As for rumors about some huge package for Harden, Marks said, “I don’t see us changing five or six guys on the roster.” Similarly, when asked about sending out a package of draft picks, like Milwaukee did for Jrue Holiday, he seemed to resist the idea, “If you put it like mortgage the future, I would probably say no. There comes a fine line where you say this is what we are going to do, not only in a trade for a star player but any trade for that matter.”

While ALL that was generally seen as a signal to Houston, it also could suggest that at least for the time being, the Nets general manager is putting a premium on continuity and chemistry and with a rookie head coach in Nash, that is probably a very smart, if conservative, strategy. Nash already has a lot on his to-do list. Moreover, Marks knows that integrating Kevin Durant and re-integrating Kyrie Irving is not going to be without issues. That’s just simply basketball.

As for the big complaint among a certain segment of fans, that the Nets didn’t add a big, it may very well be that Marks and his staff think they’re fine there, thank you very much. KD has played most of his career at the 4 and while he may see time at the less arduous 5 (and as Nash noted, at the 1, 2, and 3 too), he’ll certainly be playing some traditional power forward in what’s likely to be an unconventional offense. He is, after all, one of the greatest to ever play that position.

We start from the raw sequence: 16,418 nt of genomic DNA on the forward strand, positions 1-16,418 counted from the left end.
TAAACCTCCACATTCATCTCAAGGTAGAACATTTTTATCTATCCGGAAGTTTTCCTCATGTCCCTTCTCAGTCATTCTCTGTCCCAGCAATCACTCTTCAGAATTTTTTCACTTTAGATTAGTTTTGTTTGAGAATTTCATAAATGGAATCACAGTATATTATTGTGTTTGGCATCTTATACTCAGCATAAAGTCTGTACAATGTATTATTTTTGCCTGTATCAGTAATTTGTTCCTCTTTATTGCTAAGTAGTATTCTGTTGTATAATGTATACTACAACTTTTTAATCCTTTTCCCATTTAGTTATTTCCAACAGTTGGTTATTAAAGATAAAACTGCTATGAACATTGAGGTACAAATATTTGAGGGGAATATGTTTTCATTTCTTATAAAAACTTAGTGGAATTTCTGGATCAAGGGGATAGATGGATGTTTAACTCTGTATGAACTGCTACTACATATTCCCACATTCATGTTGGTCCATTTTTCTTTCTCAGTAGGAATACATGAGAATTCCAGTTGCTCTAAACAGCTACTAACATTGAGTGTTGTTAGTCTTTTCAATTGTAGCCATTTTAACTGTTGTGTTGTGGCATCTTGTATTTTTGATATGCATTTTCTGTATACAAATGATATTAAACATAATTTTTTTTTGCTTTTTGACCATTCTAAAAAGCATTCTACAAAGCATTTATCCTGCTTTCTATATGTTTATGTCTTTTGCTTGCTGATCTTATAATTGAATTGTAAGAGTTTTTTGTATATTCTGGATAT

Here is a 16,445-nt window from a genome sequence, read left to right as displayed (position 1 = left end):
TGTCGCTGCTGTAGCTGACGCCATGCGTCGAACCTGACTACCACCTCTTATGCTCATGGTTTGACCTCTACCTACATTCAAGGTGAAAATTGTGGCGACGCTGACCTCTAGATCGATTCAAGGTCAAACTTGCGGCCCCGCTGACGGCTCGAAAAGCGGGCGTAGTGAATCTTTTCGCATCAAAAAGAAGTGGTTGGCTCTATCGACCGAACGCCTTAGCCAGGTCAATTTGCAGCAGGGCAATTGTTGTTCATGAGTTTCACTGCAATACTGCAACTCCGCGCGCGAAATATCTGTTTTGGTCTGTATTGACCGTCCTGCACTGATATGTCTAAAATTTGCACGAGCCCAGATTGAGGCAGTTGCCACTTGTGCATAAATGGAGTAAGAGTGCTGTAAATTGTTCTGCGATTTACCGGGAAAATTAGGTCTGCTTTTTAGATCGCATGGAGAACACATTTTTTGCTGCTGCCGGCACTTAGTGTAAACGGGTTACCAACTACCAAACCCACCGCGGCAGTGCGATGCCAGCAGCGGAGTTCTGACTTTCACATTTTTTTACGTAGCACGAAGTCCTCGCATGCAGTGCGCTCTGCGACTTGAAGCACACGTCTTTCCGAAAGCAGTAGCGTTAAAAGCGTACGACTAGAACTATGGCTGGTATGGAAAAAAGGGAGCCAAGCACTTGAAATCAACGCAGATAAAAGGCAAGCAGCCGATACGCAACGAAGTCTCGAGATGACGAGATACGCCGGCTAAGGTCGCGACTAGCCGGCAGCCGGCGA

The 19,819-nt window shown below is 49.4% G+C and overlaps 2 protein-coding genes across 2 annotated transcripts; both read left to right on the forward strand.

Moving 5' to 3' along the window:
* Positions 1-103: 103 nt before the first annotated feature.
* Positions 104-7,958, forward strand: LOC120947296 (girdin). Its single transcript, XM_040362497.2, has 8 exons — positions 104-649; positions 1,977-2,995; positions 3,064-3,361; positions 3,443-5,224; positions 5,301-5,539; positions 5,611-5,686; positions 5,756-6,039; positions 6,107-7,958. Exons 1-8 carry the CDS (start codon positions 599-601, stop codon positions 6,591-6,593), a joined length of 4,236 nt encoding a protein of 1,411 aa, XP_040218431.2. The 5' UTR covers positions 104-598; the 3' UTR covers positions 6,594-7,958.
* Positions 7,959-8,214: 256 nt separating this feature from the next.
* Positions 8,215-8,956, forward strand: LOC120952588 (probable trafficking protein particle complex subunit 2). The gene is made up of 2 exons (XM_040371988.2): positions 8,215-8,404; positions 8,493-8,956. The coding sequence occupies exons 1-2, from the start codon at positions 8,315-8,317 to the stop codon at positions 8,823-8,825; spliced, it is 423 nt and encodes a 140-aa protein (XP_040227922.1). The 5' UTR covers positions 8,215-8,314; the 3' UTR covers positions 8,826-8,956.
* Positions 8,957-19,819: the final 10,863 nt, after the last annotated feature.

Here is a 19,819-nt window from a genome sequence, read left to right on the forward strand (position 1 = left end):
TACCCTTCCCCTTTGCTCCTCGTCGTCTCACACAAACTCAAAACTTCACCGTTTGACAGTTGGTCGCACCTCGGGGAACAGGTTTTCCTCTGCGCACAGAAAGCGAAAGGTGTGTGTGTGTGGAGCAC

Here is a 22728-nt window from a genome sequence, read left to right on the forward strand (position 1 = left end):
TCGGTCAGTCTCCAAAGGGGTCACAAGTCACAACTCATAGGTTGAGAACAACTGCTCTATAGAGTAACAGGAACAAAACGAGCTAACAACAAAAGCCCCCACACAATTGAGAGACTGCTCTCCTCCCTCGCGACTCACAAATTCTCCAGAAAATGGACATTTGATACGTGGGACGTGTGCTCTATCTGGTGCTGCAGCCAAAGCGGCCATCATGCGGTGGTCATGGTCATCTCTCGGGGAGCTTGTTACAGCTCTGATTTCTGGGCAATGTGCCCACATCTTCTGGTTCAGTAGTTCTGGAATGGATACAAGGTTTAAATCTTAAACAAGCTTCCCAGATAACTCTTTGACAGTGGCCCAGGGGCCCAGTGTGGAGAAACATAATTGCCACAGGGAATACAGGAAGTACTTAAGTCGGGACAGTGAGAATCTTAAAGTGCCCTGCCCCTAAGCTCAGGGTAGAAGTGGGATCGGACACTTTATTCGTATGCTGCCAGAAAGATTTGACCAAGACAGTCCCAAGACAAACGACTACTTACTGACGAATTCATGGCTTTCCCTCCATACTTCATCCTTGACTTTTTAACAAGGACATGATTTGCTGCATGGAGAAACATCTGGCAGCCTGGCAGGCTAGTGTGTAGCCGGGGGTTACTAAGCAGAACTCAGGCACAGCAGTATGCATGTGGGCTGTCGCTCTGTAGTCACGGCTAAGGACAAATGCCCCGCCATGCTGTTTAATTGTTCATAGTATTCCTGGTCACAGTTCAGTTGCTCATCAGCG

Not to mention that the Nets currently have four, count ‘em four, bigs between the ages of 20 and 22. That would be in ascending order of age, Reggie Perry, Nicolas Claxton, Jarrett Allen and Rodions Kurucs. Hell, the Knicks draft pick, Obi Toppin is older than all of them save Kurucs who has him by a month. Would any of the bigs who came off the board over the weekend be that much better of a fit? None of them are complete packages —Allen is closest— and overall they are development projects, but there’s a lot of potential there. Minutes too.

Are there “issues” ahead? Sure. As Brian Lewis notes, the Nets defense in particular could be problematic. He writes, “Who’ll guard the star small forwards seemingly every contender has: LeBron James, Kawhi Leonard, Jimmy Butler, Jayson Tatum and Pascal Siakam?” Could’ve used a healthy Nwaba, but we’ll see if they add or subtract a piece or two ... or someone steps up ... or there’s a trade.

Nicolas Batum, who’s only 31 but who’s seen declining production in recent years, is on the Nets radar at least according to his agent. And you wonder if KD and Kyrie have reported back on two formerly electrifying guards, Isaiah Thomas and Jeremy Lin, who now appear healthy ... and who they played with in those now legendary workouts out west. Are they worth a camp invite? Just a thought. Nothing more.

Bottom line or at the end of the day or whatever cliche’ you can conjure up, if the Nets are done, you have to believe that the guy who turned the franchise around, gave it by far its most talented, most complete roster in the organization’s history, knows what he’s doing. As we’ve said before, ya dance with the guy that brung ya.